Gaza conflict brings Fatah and Hamas closer

The rival Palestinian factions may be edging towards a rapprochement since the Israeli assault on Gaza.

Hamas and Fatah meeting in Cairo
Reconciliation efforts between Fatah and Hamas have gained momentum since the recent Gaza conflict [EPA]

Ramallah, occupied Palestinian territories – In the aftermath of the most recent Israeli onslaught on the Gaza Strip, some voices, both in the coastal enclave and the West Bank, have increased calls for a unified Palestinian front. 

Today, a feud mars relations between the West Bank’s Fatah-dominated Palestinian Authority (PA) and Hamas, which controls the Gaza Strip.

Disagreements between the Palestine Liberation Organisation – which includes Fatah and represents Palestinians in international fora – and Hamas are nothing new. Each has long held onto its own vision of what a future Palestinian state might look like and how to address the Israeli occupation.

The recent conflict in Gaza came to an end after efforts by Egypt to mediate a ceasefire between Israel and the Palestinians. And while many debated who were the winners and losers, the political leaders of Hamas and Fatah took several steps to reconcile their differences.

‘Spirit of unity’

“The spirit of unity is being shown by the political strata from top to bottom,” said PA spokeswoman Nour Odeh. “There is a political commitment to enshrine this sense of unity in more than slogans following the UN bid. The public will no longer tolerate any obstruction or delay in achieving a reconciliation.”

In a televised address last week, PA President Mahmoud Abbas stressed that talks with Hamas would immediately follow the Palestinians’ bid to upgrade their status at the UN General Assembly – an effort that succeeded on Thursday.

“Today [we head to] the UN, and tomorrow we have another task: national reconciliation, which we must achieve,” Abbas said before the vote. “I hope that all pending issues will be resolved so that Gaza enjoys safety, security and stability.”

No Palestinian group can survive on its own without being part of the larger political system. All factions must find a way to make it work.

– Nour Odeh, PA spokeswoman

Talks were scheduled to take place between Fatah and Hamas in Cairo immediately after the UN pitch. Following Egypt’s success in securing a ceasefire in Gaza, Egyptian President Mohammed Morsi indicated his eagerness to host talks between the rival factions.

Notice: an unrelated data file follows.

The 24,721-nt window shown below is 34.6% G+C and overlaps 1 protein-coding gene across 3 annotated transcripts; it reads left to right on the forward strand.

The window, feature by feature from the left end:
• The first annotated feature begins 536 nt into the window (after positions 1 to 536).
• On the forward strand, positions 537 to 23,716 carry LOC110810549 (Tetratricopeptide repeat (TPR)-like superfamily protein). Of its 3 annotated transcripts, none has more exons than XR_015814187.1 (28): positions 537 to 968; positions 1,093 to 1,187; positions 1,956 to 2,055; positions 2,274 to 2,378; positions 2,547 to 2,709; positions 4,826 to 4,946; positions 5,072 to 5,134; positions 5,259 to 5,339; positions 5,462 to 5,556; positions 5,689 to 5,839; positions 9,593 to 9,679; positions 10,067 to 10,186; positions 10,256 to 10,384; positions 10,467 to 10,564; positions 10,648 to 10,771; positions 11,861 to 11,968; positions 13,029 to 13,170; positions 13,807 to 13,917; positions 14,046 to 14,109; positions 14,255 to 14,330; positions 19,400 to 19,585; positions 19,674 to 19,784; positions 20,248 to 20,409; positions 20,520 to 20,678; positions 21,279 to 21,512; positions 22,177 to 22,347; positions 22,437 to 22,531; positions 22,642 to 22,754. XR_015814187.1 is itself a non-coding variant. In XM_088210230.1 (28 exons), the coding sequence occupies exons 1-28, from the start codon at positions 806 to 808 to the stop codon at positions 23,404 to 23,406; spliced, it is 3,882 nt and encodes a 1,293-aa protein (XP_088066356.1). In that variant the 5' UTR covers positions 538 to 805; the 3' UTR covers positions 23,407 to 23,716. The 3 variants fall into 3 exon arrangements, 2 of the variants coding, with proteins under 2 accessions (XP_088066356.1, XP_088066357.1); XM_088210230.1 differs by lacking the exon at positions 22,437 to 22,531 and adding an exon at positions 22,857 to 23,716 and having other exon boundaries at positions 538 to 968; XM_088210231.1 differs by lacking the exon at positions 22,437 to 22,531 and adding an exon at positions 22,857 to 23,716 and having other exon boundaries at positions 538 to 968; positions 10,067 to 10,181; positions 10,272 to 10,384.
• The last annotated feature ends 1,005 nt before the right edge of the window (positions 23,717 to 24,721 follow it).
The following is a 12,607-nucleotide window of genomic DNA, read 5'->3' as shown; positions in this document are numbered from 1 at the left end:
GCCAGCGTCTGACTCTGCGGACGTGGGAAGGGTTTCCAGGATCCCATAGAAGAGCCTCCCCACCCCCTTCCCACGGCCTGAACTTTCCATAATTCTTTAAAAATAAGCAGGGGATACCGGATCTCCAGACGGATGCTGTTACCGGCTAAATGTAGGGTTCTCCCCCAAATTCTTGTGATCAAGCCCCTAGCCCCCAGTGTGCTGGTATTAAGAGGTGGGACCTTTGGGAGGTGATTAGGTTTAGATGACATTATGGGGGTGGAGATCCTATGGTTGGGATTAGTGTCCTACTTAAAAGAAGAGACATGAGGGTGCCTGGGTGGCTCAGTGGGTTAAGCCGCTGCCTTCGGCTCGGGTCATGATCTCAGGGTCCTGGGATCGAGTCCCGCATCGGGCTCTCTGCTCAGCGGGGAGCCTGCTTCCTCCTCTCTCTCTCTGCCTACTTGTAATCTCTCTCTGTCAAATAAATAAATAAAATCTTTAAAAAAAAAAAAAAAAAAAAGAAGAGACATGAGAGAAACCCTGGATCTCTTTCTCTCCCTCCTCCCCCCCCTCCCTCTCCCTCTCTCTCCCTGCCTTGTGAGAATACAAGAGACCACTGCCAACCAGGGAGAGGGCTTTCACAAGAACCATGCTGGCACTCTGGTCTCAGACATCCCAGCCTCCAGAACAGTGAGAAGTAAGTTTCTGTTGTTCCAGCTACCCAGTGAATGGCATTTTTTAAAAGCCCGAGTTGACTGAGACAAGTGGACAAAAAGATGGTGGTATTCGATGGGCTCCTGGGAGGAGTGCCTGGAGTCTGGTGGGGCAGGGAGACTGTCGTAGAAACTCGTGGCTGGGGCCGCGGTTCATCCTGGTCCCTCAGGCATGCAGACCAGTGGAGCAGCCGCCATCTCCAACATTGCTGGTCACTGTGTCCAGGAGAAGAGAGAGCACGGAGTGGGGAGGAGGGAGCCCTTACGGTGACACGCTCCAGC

Abbas did not travel to the Gaza Strip during the Israeli onslaught, despite calls to do so by leading Fatah members such as Marwan Barghouti – currently held in an Israeli prison serving a life-sentence for murder. He instead dispatched senior Fatah official Nabil Sha’ath, who, during his visit, said “unity” was more urgent than ever.

As fighting raged earlier this month, Hamas supporters in the West Bank marched with their Fatah compatriots while chanting for unity – a highly unusual spectacle in the PA’s stronghold, Ramallah.

“The celebrations following the ceasefire were a testament to the public sentiment and the political parties are reflecting the will of their constituents,” Odeh said. “There is a huge sense of responsibility because the danger is grave. No Palestinian group can survive on its own without being part of the larger political system. All factions must find a way to make it work.”

The rally symbolised Abbas’ efforts to secure a rapprochement. Since the collapse of a short-lived unity government in 2007, many Hamas members stopped venturing into the streets after the PA staged a far-reaching clampdown on the group’s activities in the West Bank. In Gaza, Hamas also suppressed Fatah affiliates, jailing them and subjecting them to inhumane conditions, according to Fatah.

‘Practical steps’

In 2011, the two groups signed a reconciliation agreement outlining steps to release political prisoners as a prerequisite to implementing the plan. This was never carried out, with both sides denying they were imprisoning affiliates in their respective jails. A year later, Hamas’ Politburo Chief Khalid Meshal and Abbas signed another agreement to end the division, but that too was delayed.